Supergirl and Xenophobia

Xenophobia is a problem that has been around for many years. It is the fear of outsiders, of something unknown and unlike yourself. It’s closely related to racism, because fear of difference can lead to treatment of said outsiders in a negative way. This issue has been tackled by many people from different angles.

The CW show “Supergirl” aired an episode (2×03, “Welcome to Earth”) in which Mon-el, an alien from Krypton’s twin planet Daxam, has arrived on Earth. Supergirl is suspicious of his motives, saying that if he is from Daxam then he cannot be good; she thinks he is colluding with her enemies. She tells the DEO (Department of Extra-Normal Operations) that Kryptonians have a saying about Daxamites: “May tex kolor Daxam,” which Supergirl refuses to translate, implying it is highly derogatory. The following exchange takes place between Supergirl and Mon-el; he is in a holding cell and she questions his recent actions.

Supergirl: …Your entire race thinks nothing but themselves.

Mon-El: And you would know all about my race, Kryptonian? Judging by that self-righteous glyph on your chest. Hey, so shouldn’t you already have all the answers?

Supergirl: What’s that supposed to mean?

Mon-El: Well, I know how your people feel about us. High-and-mighty, “enlightened” Krypton. Looking down on us lowly peasants ever since you attacked us with no provocation. […] You’ve already made up your mind about me. So, it seems kind of pointless to keep talking to you.

More of this scene can be found here: https://www.youtube.com/watch?v=6Se35j9PKRE

Mon-el demonstrates his awareness of her attitude toward his people. He knows that Supergirl has condemned Mon-el simply because he is not from her planet. She stereotyped his race and jumped to conclusions about his actions. He resents her judgment but thinks he is powerless against it. This is a perfect example of how xenophobia/racism works, and the parallel to modern society is obvious. It’s clear the show intended the episode as commentary on today’s America.

Nowadays there is rampant xenophobia in the United States. Under the Trump administration, racists are proud of their misguided beliefs. All the fear of immigrants and/or terrorists is xenophobia at its extreme. A lot of right-wing Americans are afraid of the newcomers having a negative impact on their own lives, like taking their jobs or attacking them, even when there is little reason to expect such a situation. The modern political climate in America is very xenophobic.

But it’s not just nowadays that people have had this attitude. In Euripides’ “Medea,” Jason and Medea are both exiles from their respective lands, taking refuge in Corinth. The king of Corinth doesn’t trust Medea around his daughter, and although this is because she is the psychopathic ex-wife whom nobody in their right mind would trust, it’s possible it was also impacted by Creon’s subconscious mind telling him to beware this outsider. Also, in some translations, Medea asks Jason, “Whither can I fly, since all Greece hates the barbarian?” She, as an outsider, will not be welcomed anywhere, even if she leaves the place from which she has been banished.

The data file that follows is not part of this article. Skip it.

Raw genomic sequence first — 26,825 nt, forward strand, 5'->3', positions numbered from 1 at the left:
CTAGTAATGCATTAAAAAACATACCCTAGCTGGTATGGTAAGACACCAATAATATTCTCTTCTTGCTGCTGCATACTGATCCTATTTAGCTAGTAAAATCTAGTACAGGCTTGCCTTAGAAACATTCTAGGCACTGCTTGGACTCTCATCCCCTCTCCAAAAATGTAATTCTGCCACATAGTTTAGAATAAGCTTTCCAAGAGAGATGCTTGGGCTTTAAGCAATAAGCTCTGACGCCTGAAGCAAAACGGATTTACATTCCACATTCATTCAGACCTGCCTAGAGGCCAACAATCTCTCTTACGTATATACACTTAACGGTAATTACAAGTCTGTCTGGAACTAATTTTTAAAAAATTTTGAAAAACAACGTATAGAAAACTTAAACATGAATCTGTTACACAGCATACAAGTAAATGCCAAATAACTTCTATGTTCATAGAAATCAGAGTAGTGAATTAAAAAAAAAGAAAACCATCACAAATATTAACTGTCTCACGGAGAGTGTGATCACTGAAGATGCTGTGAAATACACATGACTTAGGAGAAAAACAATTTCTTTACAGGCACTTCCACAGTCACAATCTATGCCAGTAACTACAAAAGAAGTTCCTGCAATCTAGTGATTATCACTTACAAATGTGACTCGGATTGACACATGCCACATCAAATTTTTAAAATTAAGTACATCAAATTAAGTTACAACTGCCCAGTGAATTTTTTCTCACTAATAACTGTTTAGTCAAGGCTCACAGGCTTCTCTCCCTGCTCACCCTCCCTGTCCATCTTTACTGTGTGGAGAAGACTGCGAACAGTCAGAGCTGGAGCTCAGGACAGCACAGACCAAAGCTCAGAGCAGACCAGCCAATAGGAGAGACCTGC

At the time it was written, “Medea” was intended as a social commentary on Athens’ treatment of foreigners, and the Athenian belief of the superiority of native Athenians. Athenian imperial propaganda perpetuated the myth of autochthony, pretending Attica had always been populated by the same people, in much the same way Americans forget that no one has “always lived here” because life didn’t originate on this continent. “Newcomers” are simply newer than you are; at some point, your ancestors were newcomers too. Xenophobia is unfair to the victims of its warped perception because it hinges on the belief that you belong here and they do not. Really, no one “belongs” any more than anyone else.

It’s just a matter of who got there first, really. If Mon-el had landed on Earth before Supergirl, would she have been protective of Earth from him? Probably not. She would be the outsider stepping into an unfamiliar setup. Supergirl’s mistrust and suspicion stemmed from her prior integration into Earth culture. When American citizens are concerned about newcomers, they forget that their family was once in the same position, coming off the boat or plane into a country filled with people who already had their lives set in place. Would they dare say those other people don’t belong here?

Xenophobia is an issue, deeply rooted in flawed perception of yourself and others, that has unfortunately been around for thousands of years.

Chaya, team Venus